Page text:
• Scaled public comprehensive emergency obstetric and newborn care (CEONC) sites in Nepal with functional caesarean section services to nearly 100 facilities
  • Over 94% of eligible pregnant women receive free childbirth services and transport incentives in Nepal
  • Skilled birth attendance rate improved by 13 percentage points in Kenya across the counties that have Options programmes
  • Blood transfusion centres increased from 2 to 9 in one county in Kenya

Our experts

  • Sara Bandali, DrPH
    Sara uses her expertise in designing, implementing, measuring and overseeing programmes and innovations to improve health outcomes for women and children. She leads Options’ work accelerating the sustainable scale of promising global health solutions. A Doctor of Public Health, Sara brings her ability to harness strategy development analytics, adaptive and design methodologies and business growth to bring innovation to existing and new markets.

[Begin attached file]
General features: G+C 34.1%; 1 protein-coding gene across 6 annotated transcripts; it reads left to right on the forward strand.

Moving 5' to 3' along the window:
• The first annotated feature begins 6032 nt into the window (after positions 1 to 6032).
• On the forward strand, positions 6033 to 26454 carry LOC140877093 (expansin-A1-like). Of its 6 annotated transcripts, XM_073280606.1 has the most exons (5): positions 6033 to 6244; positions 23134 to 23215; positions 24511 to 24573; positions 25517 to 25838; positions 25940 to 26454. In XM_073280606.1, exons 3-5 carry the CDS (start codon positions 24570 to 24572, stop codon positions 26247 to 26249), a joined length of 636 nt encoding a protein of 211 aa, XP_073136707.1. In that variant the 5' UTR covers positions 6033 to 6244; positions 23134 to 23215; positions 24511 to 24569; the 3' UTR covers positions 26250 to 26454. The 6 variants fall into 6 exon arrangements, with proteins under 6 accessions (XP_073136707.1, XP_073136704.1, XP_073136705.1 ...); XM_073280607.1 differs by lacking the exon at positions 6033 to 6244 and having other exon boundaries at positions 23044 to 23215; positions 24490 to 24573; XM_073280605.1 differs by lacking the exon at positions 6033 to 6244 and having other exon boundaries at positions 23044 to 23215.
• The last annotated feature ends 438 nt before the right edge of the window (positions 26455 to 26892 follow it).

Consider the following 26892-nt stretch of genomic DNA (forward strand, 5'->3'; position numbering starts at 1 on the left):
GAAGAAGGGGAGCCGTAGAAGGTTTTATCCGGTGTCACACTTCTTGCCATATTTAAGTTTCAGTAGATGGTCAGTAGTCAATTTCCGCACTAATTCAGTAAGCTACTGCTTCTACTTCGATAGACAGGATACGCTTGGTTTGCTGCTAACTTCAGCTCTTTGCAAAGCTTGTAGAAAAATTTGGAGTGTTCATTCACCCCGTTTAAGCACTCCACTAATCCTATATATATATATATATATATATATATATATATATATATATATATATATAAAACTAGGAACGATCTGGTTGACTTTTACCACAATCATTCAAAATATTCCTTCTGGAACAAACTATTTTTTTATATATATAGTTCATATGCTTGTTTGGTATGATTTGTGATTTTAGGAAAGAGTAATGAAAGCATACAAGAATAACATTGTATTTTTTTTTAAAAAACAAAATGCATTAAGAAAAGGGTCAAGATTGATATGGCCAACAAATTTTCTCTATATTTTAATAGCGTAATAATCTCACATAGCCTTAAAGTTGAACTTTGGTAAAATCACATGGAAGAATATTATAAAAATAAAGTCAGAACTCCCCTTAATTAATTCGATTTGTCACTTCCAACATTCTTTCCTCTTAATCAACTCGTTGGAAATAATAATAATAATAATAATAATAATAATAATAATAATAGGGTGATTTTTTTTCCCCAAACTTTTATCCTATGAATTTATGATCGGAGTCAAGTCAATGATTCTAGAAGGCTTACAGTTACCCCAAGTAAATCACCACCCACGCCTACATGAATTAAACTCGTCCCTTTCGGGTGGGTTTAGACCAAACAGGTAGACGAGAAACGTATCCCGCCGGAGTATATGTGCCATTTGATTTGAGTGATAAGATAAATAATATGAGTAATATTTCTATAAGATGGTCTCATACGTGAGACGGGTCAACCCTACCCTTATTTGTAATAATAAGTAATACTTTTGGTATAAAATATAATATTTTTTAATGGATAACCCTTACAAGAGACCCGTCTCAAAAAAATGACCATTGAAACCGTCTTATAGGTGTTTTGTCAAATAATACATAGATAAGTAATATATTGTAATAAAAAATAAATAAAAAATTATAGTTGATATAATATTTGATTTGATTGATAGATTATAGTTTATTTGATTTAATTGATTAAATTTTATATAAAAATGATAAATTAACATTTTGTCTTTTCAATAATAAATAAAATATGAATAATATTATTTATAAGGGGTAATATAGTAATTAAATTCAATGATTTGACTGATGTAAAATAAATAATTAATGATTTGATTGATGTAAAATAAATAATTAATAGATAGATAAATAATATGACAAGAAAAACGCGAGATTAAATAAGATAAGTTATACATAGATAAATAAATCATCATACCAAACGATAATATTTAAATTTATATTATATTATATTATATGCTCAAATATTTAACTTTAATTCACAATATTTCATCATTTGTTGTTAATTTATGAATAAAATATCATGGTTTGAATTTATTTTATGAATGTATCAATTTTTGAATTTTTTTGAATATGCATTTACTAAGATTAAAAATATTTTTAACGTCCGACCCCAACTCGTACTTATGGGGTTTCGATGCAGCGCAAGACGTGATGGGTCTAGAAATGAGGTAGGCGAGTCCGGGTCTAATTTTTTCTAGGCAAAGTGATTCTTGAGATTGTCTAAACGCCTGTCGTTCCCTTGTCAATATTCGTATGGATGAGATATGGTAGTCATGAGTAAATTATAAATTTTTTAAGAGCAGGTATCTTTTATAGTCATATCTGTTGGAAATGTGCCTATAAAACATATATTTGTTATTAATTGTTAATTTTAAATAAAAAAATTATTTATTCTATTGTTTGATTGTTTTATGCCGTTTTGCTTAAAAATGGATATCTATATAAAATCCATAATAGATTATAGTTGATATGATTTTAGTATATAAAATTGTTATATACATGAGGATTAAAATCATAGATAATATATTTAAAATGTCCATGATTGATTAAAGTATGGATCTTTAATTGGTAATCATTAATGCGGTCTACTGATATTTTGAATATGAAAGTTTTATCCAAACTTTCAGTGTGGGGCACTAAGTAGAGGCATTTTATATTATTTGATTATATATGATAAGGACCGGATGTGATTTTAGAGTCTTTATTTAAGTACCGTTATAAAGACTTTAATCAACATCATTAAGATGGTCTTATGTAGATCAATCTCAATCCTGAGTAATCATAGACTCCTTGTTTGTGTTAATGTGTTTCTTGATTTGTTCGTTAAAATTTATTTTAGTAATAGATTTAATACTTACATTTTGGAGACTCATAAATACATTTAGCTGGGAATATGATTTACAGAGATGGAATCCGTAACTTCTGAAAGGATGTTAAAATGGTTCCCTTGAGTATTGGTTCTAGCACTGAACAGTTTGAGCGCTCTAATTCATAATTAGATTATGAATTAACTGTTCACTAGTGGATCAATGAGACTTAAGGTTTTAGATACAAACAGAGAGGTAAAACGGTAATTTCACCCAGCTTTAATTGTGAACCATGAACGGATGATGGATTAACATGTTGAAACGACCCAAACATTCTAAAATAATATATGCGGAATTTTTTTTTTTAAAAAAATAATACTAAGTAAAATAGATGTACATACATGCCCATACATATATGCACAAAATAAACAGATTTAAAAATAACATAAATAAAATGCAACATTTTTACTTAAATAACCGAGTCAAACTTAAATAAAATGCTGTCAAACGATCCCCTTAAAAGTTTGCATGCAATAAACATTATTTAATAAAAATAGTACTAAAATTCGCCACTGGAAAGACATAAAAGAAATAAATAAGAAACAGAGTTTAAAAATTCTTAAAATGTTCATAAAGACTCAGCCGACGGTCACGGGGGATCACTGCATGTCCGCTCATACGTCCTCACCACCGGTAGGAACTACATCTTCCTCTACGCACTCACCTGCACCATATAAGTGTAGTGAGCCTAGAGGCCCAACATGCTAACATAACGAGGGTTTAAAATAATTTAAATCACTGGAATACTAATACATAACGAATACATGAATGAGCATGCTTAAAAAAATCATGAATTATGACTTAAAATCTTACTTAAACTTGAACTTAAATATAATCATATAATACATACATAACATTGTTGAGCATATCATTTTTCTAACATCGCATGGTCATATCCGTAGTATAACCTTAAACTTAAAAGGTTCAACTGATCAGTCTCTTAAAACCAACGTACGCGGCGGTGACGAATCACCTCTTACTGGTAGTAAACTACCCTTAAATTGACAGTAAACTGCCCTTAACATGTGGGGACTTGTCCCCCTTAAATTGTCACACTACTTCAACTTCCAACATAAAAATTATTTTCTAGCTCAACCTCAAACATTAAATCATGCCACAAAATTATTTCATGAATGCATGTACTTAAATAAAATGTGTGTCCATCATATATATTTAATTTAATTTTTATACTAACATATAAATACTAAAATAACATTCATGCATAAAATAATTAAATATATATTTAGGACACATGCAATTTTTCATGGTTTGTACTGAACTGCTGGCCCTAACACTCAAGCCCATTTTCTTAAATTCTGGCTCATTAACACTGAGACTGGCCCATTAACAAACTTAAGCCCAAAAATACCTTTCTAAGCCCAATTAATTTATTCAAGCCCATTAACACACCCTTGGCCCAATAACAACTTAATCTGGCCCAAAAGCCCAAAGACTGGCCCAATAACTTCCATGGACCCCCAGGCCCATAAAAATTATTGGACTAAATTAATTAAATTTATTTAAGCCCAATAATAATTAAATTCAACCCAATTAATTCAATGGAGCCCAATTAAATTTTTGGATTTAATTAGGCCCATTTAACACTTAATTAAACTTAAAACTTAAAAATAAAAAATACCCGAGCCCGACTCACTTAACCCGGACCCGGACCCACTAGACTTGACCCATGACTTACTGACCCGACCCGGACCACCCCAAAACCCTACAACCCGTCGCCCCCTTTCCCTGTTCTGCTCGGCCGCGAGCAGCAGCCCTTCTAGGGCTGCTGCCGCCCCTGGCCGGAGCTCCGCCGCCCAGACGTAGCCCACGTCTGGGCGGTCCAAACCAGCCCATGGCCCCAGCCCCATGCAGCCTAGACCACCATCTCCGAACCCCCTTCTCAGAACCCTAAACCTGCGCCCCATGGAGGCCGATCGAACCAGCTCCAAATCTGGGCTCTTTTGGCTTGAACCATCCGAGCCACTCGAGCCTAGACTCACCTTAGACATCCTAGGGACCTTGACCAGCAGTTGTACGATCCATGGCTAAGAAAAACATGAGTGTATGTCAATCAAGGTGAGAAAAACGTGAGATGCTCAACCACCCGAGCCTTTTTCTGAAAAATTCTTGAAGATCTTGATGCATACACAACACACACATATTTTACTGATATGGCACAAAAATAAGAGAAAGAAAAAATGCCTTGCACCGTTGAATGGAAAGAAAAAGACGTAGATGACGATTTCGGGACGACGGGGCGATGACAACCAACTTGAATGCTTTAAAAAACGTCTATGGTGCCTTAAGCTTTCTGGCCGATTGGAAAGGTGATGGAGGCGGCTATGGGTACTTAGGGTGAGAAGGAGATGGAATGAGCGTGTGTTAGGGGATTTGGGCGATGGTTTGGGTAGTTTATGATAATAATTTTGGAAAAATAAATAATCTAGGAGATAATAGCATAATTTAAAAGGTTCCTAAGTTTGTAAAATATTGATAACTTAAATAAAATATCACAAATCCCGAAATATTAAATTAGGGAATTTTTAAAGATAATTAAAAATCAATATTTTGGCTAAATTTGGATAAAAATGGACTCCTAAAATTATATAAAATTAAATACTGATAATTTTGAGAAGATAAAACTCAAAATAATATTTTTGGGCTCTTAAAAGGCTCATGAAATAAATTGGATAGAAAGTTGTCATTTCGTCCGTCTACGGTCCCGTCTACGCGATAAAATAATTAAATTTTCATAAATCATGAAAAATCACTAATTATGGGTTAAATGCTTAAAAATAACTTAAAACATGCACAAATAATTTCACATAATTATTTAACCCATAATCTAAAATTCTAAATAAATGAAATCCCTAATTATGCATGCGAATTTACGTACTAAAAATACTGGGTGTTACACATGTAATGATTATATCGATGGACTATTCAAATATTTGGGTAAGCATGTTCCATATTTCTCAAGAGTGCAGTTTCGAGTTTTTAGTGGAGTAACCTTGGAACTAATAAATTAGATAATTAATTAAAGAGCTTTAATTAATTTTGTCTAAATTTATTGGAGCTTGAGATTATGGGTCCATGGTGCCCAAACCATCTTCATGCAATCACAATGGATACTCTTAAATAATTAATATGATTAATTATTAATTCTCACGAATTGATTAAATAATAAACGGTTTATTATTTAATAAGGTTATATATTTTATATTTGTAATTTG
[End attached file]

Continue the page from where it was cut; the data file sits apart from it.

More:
• Gladys Ngeno
    Gladys is zealous about improving women’s access to quality healthcare. She leads Options’ work at county-level health system strengthening in four counties – Kericho, Nandi, Kwale and Mombasa. She’s a public health specialist with 13 years’ experience in the health sector, both in development and humanitarian programmes in Kenya and South Sudan.
  • Shanti Mahendra
    Shanti is a health systems specialist with over 20 years’ experience in South Asia and sub-Saharan Africa, particularly in maternal and newborn health and survival. This includes complex sector-wide budget support programmes, cutting-edge research and multi-country monitoring/evaluation projects. Shanti applies her grassroots experience to provide strategic technical direction, supporting programmes to be both evidence-driven and locally-rooted.